June 4, 2012
You’ve started a new business or you have an existing one that you would like to be selling products to regularly. Either way, let’s suppose you have no customer list, no group of interested people who have asked you to stay in touch. According to most marketing experts, you’ll be struggling to sell much of anything until you build a list and begin contacting that list regularly with information and offers.
Where to start? Make sure your web site has a prominent signup box on every page. Then use at least six or seven of these 16 methods to build that crucial list.
1. Bait Piece. Create a free item that will tempt your ideal client to click to your site and request it. Whether that’s an audio, a written report, a video or something else, within the item make sure there’s a brief description of what you do and what you sell. People need to provide their email address and join your list to receive the giveaway item.
2. Online Article Distribution. Write useful, informative articles that are 400-600 words long and that have titles using keywords that the kind of people you want to sell to are looking for. End the article with a biographical paragraph that describes who you are and offers your free item. Post these articles at article distribution sites, many of which cost nothing to use.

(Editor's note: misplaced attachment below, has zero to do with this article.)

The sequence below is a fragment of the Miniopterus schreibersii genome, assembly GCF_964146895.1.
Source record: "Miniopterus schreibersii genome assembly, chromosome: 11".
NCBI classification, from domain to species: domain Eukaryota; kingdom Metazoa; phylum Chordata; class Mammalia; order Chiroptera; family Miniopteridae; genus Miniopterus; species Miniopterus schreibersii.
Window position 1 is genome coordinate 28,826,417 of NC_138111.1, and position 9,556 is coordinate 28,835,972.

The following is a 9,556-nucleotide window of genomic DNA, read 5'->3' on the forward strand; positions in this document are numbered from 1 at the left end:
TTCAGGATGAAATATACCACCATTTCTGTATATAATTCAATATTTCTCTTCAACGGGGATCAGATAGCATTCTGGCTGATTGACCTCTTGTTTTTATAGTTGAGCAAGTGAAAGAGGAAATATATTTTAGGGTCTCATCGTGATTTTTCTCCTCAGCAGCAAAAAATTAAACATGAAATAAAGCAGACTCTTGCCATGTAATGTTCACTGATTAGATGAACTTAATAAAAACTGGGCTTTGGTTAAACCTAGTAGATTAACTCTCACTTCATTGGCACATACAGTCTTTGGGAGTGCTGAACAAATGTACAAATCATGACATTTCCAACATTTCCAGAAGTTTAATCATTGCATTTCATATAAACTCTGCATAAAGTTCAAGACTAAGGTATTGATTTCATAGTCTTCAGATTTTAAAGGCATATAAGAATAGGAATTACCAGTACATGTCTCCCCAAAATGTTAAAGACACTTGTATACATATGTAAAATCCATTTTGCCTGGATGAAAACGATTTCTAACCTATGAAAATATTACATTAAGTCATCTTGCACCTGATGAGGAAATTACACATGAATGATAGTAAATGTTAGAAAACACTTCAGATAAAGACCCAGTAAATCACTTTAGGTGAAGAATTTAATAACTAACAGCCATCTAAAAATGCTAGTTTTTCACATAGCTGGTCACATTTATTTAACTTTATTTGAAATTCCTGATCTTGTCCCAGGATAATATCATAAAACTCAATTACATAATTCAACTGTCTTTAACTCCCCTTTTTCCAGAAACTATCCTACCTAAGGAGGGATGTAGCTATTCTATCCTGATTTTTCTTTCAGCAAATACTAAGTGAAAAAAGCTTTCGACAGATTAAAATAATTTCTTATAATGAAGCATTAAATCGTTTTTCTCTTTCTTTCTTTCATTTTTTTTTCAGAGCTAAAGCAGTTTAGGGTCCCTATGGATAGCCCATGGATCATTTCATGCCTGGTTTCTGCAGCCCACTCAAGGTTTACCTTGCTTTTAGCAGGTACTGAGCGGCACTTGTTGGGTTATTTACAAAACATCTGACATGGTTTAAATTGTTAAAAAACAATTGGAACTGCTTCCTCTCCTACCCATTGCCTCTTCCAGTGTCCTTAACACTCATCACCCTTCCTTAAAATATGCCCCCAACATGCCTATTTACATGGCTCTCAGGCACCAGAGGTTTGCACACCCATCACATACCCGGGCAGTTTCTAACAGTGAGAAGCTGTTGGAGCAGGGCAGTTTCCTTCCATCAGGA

3. Squeeze Page and Pay-Per-Click. Post a web page describing your giveaway item and inviting people to opt into receive it. What makes this a “squeeze page” is that it contains no general information about your business and no links to other pages for your business. Then send traffic there using pay-per-click ads.
4. Press Releases. Write press releases about the launch of your business, the availability of your giveaway item, useful tips and tie-ins with trends or breaking news. Distribute these through press release distribution services and email them to your local media as well as specialty magazines related to your industry. Getting coverage in newspapers, magazines and online news sites brings traffic to your site and should increase the size of your list.